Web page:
Hi All, I think we can only speculate as to why roll manufacturers
made the decision not to glue the left roll flange in place. Some
of my old rolls have both flanges glued in place. So, it 'was' done
One logical reason for not gluing the left flange has to do with
temperature and humidity. Being paper, the roll grows and shrinks
with weather changes. So, if a roll was made in a very dry climate,
and the flange was glued right next to the paper on the left,
problems could arise when the roll was played in Louisiana, Florida,
or even New Jersey...! ;-)
Another logical reason involves "knocking" the roll, or tapping the
roll so that the right edge of paper moves all the way to right flange.
The practice no doubt became popular as automatic tracking devices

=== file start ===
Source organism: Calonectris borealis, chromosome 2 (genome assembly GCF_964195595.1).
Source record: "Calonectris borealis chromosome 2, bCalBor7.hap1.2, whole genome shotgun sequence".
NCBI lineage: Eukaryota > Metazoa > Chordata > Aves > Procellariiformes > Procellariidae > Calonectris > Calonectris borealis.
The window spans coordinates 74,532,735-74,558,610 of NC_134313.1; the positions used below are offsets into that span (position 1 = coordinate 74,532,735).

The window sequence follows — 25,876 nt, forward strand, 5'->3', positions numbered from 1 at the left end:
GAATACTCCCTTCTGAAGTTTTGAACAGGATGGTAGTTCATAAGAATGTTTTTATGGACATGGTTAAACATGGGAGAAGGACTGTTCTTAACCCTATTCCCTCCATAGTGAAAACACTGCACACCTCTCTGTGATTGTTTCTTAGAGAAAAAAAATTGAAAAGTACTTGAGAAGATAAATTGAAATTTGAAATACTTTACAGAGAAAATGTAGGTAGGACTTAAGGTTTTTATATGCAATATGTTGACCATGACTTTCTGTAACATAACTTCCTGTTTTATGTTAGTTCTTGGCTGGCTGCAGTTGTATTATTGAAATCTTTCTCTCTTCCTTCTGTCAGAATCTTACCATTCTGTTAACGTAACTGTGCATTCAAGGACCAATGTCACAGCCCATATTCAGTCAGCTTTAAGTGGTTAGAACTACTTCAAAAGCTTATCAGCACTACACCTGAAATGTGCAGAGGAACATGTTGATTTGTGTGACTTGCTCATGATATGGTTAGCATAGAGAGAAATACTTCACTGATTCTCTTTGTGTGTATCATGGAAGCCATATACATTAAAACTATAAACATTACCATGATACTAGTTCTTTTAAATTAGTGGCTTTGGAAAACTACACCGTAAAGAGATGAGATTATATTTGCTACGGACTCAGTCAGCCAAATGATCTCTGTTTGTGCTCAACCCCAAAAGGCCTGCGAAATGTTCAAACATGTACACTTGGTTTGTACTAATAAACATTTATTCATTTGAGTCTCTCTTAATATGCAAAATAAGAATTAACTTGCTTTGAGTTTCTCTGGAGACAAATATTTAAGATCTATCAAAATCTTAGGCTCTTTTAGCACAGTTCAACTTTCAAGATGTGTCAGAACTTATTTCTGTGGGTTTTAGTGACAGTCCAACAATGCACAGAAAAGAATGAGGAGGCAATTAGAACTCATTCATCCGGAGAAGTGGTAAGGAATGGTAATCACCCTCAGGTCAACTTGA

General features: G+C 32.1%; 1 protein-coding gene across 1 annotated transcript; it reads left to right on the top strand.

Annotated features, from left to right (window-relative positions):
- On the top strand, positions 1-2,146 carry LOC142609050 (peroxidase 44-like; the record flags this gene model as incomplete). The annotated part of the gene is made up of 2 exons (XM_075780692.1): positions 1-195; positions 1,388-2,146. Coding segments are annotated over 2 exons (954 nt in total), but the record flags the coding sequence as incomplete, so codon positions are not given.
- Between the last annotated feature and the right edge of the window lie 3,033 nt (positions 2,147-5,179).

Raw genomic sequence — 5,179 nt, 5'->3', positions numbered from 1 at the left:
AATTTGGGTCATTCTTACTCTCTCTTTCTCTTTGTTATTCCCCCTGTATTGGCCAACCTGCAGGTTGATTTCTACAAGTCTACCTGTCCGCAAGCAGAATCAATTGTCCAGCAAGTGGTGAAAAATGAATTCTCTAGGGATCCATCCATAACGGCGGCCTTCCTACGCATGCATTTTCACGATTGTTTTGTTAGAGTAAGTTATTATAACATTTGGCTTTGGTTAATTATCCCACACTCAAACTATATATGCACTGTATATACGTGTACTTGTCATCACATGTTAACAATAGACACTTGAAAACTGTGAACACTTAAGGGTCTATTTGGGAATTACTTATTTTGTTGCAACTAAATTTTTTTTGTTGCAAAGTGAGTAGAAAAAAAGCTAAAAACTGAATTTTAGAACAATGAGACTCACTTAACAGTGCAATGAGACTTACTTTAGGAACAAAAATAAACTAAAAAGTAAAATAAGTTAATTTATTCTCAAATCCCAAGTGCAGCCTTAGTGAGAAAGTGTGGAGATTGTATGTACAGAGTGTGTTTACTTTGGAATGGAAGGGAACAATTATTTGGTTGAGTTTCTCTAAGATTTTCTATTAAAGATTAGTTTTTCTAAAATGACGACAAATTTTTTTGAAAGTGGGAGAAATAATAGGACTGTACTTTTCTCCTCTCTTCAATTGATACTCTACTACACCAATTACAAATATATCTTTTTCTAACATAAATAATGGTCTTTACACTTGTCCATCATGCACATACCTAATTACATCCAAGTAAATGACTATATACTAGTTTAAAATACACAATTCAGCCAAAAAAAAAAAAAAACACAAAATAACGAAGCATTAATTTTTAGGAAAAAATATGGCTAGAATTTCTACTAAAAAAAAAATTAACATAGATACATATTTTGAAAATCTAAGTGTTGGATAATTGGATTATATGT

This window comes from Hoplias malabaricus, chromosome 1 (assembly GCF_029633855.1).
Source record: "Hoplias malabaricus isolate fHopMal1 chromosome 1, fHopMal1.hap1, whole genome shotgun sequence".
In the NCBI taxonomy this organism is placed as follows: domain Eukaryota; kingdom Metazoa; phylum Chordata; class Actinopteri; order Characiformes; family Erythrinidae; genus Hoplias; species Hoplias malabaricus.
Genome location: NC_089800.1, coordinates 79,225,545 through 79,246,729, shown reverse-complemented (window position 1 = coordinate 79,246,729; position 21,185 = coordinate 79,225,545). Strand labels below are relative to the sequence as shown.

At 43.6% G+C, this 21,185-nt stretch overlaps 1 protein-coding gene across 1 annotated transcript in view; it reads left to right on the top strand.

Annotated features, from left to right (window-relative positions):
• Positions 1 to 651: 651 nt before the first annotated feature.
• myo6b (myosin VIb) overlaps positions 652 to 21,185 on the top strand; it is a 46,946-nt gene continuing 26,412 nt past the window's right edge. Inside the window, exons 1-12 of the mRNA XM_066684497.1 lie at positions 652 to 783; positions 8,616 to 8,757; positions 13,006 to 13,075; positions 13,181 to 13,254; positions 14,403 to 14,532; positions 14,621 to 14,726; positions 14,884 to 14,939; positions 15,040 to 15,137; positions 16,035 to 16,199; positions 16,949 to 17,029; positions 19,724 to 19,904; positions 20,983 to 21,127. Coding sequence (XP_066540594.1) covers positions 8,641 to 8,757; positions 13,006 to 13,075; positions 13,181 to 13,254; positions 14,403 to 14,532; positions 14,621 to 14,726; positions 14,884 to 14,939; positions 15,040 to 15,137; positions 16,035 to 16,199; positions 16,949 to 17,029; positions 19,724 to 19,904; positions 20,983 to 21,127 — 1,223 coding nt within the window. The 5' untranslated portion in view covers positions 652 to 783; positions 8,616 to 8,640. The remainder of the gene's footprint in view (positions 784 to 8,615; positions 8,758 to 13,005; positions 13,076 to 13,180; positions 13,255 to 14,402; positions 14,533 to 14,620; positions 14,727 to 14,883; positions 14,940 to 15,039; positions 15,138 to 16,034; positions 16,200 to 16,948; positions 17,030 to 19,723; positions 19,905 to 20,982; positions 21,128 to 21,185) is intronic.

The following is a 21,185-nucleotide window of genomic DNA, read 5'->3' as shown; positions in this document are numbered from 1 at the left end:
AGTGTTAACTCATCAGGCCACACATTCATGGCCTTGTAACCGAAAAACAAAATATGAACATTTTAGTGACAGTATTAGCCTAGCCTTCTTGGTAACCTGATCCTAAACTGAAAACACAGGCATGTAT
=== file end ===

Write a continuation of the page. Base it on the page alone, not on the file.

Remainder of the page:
started becoming less and less reliable -- perhaps because of lack of
maintenance. Even though it's only a quick temporary fix, it would
allow the roll to be played again with some consistency.
Perhaps in later years, as rolls started wearing out, the practice of
'not gluing the flange' was continued because it became obvious that
looking at the left end of the paper roll was a good way to check the
general condition. I tell this to my customers all the time: "Save
yourself the aggravation of getting halfway through a roll only to find
out it's ripped. Pull off the flange and check the paper 'before' you
play the roll."
Maybe it was purely economics. Anything that reduces the cost of
production makes the product more competitive.
Personally speaking, I'm glad the left flange is usually not glued.
It gives me options... and I like options! Heck, if I want to,
"I" can glue it in place... :-)
Just my wandering thoughts...
John A Tuttle
Brick, New Jersey, USA